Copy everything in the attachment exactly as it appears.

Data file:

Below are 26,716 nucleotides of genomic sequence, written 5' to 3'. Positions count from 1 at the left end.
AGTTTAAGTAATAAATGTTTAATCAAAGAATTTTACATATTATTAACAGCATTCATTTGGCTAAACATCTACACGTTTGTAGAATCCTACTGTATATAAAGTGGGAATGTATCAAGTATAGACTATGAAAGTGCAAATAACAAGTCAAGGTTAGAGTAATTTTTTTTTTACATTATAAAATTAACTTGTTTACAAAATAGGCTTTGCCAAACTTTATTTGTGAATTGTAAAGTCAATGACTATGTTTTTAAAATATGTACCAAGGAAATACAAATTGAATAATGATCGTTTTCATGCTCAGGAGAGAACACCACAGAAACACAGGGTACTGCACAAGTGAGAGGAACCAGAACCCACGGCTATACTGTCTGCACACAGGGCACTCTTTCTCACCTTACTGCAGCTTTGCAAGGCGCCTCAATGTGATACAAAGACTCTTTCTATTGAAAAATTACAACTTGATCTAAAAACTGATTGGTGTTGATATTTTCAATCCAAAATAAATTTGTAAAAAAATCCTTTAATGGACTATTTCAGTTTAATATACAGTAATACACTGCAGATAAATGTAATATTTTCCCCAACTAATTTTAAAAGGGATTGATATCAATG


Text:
Below are 26,716 nucleotides of genomic sequence, written 5' to 3'. Positions count from 1 at the left end.
AGTTTAAGTAATAAATGTTTAATCAAAGAATTTTACATATTATTAACAGCATTCATTTGGCTAAACATCTACACGTTTGTAGAATCCTACTGTATATAAAGTGGGAATGTATCAAGTATAGACTATGAAAGTGCAAATAACAAGTCAAGGTTAGAGTAATTTTTTTTTTACATTATAAAATTAACTTGTTTACAAAATAGGCTTTGCCAAACTTTATTTGTGAATTGTAAAGTCAATGACTATGTTTTTAAAATATGTACCAAGGAAATACAAATTGAATAATGATCGTTTTCATGCTCAGGAGAGAACACCACAGAAACACAGGGTACTGCACAAGTGAGAGGAACCAGAACCCACGGCTATACTGTCTGCACACAGGGCACTCTTTCTCACCTTACTGCAGCTTTGCAAGGCGCCTCAATGTGATACAAAGACTCTTTCTATTGAAAAATTACAACTTGATCTAAAAACTGATTGGTGTTGATATTTTCAATCCAAAATAAATTTGTAAAAAAATCCTTTAATGGACTATTTCAGTTTAATATACAGTAATACACTGCAGATAAATGTAATATTTTCCCCAACTAATTTTAAAAGGGATTGATATCAATG